Bleeding After A Pap Smear – The Definitive Guide

Bleeding After A Pap Smear

Are you concerned about bleeding after a pap smear? Pap smears are a crucial step in the responsibility of maintaining a woman’s sexual health, as the sooner any abnormal results are detected the better chance of successful treatment.

These screening tests have the role of detecting abnormal cell growth in the cervix, under a microscope. Pregnant women need to have a pap smear in the early stage of pregnancy as part of a regular prenatal check.

As well as pregnancy, the current recommendation is that all women should get a Pap smear starting at the age of 21 and getting re-tested every three years if you’re of average risk.

Human Papillomavirus (HPV), a sexually-transmitted disease, genetics, smoking, and age puts you above average risk of developing pre-cancerous cells in your cervix. That’s why as your age increases it is recommended you get tested for HPV and a pap smear every five years between the ages of 30-65.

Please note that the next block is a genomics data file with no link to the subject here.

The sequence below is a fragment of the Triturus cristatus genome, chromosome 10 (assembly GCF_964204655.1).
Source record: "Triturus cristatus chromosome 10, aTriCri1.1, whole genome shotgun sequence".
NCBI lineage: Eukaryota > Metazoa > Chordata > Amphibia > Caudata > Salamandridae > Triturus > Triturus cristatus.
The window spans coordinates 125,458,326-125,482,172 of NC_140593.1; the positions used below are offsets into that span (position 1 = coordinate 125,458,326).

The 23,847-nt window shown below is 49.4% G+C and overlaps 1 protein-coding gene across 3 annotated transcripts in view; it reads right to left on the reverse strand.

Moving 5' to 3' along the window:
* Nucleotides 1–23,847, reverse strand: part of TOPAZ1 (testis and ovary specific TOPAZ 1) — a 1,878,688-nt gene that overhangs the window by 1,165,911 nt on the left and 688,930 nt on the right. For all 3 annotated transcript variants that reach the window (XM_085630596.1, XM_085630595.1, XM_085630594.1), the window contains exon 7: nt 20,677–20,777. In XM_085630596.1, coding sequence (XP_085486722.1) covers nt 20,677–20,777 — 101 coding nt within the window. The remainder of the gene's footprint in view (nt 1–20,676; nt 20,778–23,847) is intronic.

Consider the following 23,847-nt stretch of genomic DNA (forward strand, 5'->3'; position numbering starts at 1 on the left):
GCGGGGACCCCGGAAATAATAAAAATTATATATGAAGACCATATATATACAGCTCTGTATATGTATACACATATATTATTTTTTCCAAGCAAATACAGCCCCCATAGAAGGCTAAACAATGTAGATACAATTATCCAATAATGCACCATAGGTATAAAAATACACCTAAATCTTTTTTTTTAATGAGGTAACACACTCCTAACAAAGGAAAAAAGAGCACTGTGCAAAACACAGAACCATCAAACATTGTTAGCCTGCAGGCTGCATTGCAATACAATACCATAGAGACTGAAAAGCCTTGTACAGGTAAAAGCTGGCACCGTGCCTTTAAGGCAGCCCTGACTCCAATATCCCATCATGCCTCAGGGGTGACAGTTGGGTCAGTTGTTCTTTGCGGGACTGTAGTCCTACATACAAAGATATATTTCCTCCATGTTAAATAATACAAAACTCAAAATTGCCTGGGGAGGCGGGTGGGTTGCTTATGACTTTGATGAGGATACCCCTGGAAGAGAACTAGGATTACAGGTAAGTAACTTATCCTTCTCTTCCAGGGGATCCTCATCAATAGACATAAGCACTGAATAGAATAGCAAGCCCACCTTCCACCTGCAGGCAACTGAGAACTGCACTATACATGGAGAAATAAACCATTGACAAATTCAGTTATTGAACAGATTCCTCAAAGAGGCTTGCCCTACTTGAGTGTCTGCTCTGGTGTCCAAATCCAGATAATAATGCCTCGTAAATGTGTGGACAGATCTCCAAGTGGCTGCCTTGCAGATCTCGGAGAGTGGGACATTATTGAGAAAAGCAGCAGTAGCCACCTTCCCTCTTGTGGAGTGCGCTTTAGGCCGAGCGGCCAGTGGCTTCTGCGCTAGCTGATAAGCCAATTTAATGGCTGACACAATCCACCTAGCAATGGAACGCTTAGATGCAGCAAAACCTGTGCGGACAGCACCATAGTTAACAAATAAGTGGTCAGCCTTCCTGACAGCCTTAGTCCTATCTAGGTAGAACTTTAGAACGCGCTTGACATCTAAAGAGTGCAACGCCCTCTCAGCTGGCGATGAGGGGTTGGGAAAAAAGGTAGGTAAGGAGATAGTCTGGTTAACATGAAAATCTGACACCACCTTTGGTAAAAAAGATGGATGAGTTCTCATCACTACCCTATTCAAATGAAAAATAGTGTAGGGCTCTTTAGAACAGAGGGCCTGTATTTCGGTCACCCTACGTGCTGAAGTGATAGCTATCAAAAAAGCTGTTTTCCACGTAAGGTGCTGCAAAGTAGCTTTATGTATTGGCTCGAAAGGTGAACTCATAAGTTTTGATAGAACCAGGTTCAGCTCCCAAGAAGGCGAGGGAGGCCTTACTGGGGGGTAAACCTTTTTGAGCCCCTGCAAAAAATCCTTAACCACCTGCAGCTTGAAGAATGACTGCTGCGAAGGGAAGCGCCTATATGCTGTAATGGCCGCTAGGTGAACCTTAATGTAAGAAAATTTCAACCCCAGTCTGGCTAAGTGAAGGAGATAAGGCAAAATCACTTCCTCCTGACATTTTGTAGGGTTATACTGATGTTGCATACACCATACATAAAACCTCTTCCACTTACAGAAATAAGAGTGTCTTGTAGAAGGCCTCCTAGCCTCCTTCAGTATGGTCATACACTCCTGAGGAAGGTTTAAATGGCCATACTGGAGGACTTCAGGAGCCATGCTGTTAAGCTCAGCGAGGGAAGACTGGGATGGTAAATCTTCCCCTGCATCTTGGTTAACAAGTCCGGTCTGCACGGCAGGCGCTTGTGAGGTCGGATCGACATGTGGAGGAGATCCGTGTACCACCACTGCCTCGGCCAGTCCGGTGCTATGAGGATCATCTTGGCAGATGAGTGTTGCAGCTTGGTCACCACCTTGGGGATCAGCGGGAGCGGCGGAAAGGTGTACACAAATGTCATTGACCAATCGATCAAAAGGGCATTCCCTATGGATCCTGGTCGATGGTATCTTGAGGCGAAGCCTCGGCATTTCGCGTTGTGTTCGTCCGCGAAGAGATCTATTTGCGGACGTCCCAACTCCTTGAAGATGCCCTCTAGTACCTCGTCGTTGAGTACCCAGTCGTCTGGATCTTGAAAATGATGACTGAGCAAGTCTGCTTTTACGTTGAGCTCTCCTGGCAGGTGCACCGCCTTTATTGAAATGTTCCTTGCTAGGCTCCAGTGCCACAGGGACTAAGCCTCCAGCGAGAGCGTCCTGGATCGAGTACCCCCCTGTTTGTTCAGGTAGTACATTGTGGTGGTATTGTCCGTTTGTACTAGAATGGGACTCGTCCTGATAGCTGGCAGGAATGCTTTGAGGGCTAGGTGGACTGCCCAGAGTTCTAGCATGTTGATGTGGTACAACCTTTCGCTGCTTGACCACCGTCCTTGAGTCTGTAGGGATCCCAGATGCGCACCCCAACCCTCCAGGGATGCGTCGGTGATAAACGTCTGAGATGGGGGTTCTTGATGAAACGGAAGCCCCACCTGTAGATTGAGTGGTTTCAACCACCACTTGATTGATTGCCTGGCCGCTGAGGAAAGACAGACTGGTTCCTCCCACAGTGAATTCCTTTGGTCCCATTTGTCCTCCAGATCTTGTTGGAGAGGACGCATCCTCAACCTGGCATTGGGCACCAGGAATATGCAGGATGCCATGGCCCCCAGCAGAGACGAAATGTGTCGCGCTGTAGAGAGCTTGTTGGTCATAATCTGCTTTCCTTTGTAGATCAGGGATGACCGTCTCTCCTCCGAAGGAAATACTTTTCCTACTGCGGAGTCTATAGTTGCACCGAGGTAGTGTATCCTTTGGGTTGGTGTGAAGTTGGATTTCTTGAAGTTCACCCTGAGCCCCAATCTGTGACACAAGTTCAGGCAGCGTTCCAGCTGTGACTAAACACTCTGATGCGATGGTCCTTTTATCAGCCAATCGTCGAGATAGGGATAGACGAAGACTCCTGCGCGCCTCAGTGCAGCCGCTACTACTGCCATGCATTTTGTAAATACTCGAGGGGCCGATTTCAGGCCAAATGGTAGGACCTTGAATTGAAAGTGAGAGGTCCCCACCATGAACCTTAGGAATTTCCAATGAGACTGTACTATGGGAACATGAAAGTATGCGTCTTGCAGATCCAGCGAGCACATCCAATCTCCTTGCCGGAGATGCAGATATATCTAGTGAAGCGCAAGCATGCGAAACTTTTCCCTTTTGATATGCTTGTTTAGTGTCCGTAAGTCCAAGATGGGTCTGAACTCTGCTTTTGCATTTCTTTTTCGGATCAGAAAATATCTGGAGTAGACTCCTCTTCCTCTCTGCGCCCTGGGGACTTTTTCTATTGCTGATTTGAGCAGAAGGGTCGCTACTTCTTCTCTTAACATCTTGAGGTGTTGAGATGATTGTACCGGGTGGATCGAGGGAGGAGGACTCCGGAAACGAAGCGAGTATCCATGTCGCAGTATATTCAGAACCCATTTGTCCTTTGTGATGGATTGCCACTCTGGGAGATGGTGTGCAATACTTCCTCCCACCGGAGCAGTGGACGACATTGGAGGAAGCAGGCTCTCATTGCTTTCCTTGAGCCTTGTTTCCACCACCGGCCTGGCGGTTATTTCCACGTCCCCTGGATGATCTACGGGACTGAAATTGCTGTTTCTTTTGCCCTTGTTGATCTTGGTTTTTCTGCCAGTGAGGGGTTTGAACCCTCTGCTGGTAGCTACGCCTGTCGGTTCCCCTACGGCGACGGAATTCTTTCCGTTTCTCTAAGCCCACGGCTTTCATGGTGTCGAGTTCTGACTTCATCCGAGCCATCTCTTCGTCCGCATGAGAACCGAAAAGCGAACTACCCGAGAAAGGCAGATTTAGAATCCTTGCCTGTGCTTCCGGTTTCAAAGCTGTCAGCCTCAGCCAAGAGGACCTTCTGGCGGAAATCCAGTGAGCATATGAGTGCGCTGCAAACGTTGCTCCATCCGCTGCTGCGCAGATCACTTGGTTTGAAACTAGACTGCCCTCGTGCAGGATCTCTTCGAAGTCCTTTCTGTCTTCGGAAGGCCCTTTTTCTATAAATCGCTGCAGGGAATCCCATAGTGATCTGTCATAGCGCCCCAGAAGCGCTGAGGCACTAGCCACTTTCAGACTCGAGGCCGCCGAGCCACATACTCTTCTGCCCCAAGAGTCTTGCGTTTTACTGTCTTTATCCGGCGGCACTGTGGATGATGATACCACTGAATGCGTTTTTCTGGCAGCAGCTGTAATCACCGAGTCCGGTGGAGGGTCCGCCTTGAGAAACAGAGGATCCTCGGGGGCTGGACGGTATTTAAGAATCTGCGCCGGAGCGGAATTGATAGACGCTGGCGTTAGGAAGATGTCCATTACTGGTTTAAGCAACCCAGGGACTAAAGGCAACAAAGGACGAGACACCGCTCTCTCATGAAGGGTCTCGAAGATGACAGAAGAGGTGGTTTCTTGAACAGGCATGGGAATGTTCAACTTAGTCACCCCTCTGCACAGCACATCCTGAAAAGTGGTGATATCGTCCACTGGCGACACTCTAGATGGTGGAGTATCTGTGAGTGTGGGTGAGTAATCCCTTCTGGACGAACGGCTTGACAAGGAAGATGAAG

The process is quick and simple, taking only around 10 to 20 minutes. You may notice after having the exam there is some bleeding after your pap; in this article, we will discuss the reasons why this happens and when it may be appropriate to seek a professional opinion.

Is Bleeding After A Pap Smear Normal?

Bleeding after Pap smear is an extremely normal occurrence and doesn’t necessarily guarantee that if you don’t bleed during your first Pap smear, you won’t during your second. The professional view is that since the cervix is extremely vascular (lots of blood cells near the surface) it is normal to experience some amount of spotting or bleeding.

During a Pap smear, your doctor will use a metal device called a speculum, to hold your vaginal walls apart for the swabbing. Once the speculum is in place your General Practitioner will use a small wooden or plastic spatula or a cytobrush to gently scrape a small sample of your cervical cells to be sent to a lab for microscopic analysis.